by Stephen King is one of my all-time favorite books (one of the few I've read more than once) and every time I read it, I see certain celebrities as the characters in the book. I've heard rumors that they're making a film, but IMDb.com has nothing on it yet.
Considering the dismal track record of King adaptations, I'd just as soon they didn't. 20 years later and I'm still annoyed at the clusterf*ck that was the tv miniseries of IT
(which is MY all-time favorite King novel.)
The problem with King is that his best material is not in the form of dialogue, but rather narration and internal monologues of the sort that would be clumsy to translate to screen. Take, for instance, the LOL-funny scene in IT
when the pothead is watching the standpipe collapse and roll down the hill. To start with, the very best line from that scene ([Had he been standing downhill the rush of water would have swept him away but] "God protects fools, children, and the cataclysmically stoned") is automatically lost unless you either have another character witnessing this scene or you do it in the form of a voiceover (blech.) The character's reactions to the standpipe slowly bending and then breaking could be translated from narration to verbal expressions all right, but the hilarity of his constantly replaying the thought that the standpipe looks like "that f*cked-up tower in Pisa, the one on all the macaroni boxes" would almost certainly get lost in translation. In the end, pretty much all you'd be left with is a stoned guy screaming "FAR F*CKING OOOUT!!" a great deal, which isn't very funny. What makes the scene so fun in the book is lost.
Now, that scene was pretty disposable, which is why nothing like it was in the miniseries, but it's part of what made the book so great--that sort of attention to detail and King's ability to capture a moment, even from a passer-by's point of view in a throwaway scene that has little to do with anything, but still gives the book it's flavor. To be fair, however, let's address a more critical scene that really NEEDS to make it from the book into the movie if the movie is going to be even remotely true to the book, such as the final chapter of IT
In the book, the chapter is split between two sequences. In one, Bill is evaluating himself and his life, pondering what to do about his catatonic wife, wondering if he still has the adolescent recklessness to put into motion the crazy plan he's concocted to bring her back.
In the other, Bill is dreaming very poignantly about his childhood in Derry. You bounce back and forth between passages from these two sequences (which is yet another amazing feat of writing on King's part, to be able to do that and keep the narrative coherent.)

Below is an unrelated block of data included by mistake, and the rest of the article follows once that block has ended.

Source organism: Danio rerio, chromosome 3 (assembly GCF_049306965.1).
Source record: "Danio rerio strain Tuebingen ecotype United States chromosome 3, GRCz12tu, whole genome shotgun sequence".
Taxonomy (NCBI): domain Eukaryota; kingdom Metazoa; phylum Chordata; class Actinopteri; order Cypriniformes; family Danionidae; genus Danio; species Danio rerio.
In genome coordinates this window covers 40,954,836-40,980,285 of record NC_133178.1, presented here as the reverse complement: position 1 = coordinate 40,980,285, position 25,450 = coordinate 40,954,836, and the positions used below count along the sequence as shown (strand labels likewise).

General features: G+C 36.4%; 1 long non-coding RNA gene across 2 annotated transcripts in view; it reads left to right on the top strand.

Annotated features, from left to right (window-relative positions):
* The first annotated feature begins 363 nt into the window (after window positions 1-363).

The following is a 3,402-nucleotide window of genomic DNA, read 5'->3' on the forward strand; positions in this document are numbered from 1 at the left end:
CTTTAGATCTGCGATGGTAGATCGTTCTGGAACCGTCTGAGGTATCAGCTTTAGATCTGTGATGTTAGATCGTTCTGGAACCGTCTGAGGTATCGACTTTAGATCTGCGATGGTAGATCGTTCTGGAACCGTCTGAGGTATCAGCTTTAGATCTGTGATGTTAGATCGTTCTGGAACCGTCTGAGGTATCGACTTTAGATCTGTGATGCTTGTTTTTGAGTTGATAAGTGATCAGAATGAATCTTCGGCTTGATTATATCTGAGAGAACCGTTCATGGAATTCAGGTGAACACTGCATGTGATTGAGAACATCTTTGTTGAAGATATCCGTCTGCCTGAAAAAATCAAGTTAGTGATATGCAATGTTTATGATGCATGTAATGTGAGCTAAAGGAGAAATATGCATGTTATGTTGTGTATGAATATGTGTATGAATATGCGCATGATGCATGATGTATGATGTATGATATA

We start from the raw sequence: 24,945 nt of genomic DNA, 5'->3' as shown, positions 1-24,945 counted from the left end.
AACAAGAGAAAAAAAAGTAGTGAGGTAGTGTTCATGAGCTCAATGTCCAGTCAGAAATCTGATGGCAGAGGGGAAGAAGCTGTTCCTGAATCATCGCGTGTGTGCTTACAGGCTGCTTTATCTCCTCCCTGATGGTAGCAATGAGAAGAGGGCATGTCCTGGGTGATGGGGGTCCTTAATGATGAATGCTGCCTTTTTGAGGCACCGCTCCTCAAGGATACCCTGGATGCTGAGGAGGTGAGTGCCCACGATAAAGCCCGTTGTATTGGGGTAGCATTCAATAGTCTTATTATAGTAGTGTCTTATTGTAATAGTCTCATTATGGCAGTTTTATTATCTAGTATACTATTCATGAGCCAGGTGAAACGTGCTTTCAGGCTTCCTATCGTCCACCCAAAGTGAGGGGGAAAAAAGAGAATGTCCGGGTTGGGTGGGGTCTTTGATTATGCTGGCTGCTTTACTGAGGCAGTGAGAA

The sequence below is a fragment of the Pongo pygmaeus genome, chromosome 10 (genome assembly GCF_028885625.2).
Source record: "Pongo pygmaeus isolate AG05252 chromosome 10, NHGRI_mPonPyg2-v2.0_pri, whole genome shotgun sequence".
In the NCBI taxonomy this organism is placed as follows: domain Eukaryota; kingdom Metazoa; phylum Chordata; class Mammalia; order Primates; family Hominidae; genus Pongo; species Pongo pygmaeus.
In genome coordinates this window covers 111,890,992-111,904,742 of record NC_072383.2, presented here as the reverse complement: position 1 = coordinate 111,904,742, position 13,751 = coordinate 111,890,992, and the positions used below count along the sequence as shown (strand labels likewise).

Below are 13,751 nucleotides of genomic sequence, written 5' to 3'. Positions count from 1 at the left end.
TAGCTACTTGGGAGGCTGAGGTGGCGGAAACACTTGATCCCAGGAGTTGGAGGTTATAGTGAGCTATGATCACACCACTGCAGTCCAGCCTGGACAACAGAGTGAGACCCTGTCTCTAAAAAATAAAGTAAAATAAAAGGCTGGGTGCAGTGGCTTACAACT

In turns, you see Bill reach out and become
a child, with a child's belief in magic, one last time in order to recapture the life-saving power that infused his relationship with his bike, Silver, taking his catatonic wife on one last suicidal ride through Derry's flooded streets and shocking her back to consciousness.
Interspersed with that you get this very soft, dreamy description of what Derry looks like in the late day as Bill drives through it on his way out of the town, and then a moment when he sees the Barrens and thinks about his childhood friends which provokes the tear-worthy unspoken line in the narration: "I loved you children. I loved you so much." Which is the point at which you truly understand he's never again going to see--or even remember--these other children with whom he formed such an incredibly close bond that it drew them together after nearly 30 years apart, and you FEEL that loss. He wakes from the dream ALMOST remembering his childhood and the friends he'd had.
In the movie, he takes his wife on a bike ride. She wakes up. And that's it. You never understand just how the bike ride was able to wake her, because the movie never captured the talisman-like quality of the bike, Silver, and how important it had been in saving his life that summer. And you certainly don't get that amazing dream sequence with all its lovely imagery and poignant farewell.
Sorry, this ended up being way longer than I anticipated, but I've spent a lot of time pondering WHY King doesn't translate well to screen, and I think the answer is that it's just too cerebral. Too much of what he writes happens in the mind, or in the narration, and just doesn't adapt well to a medium which is largely dependent upon physical action and dialogue.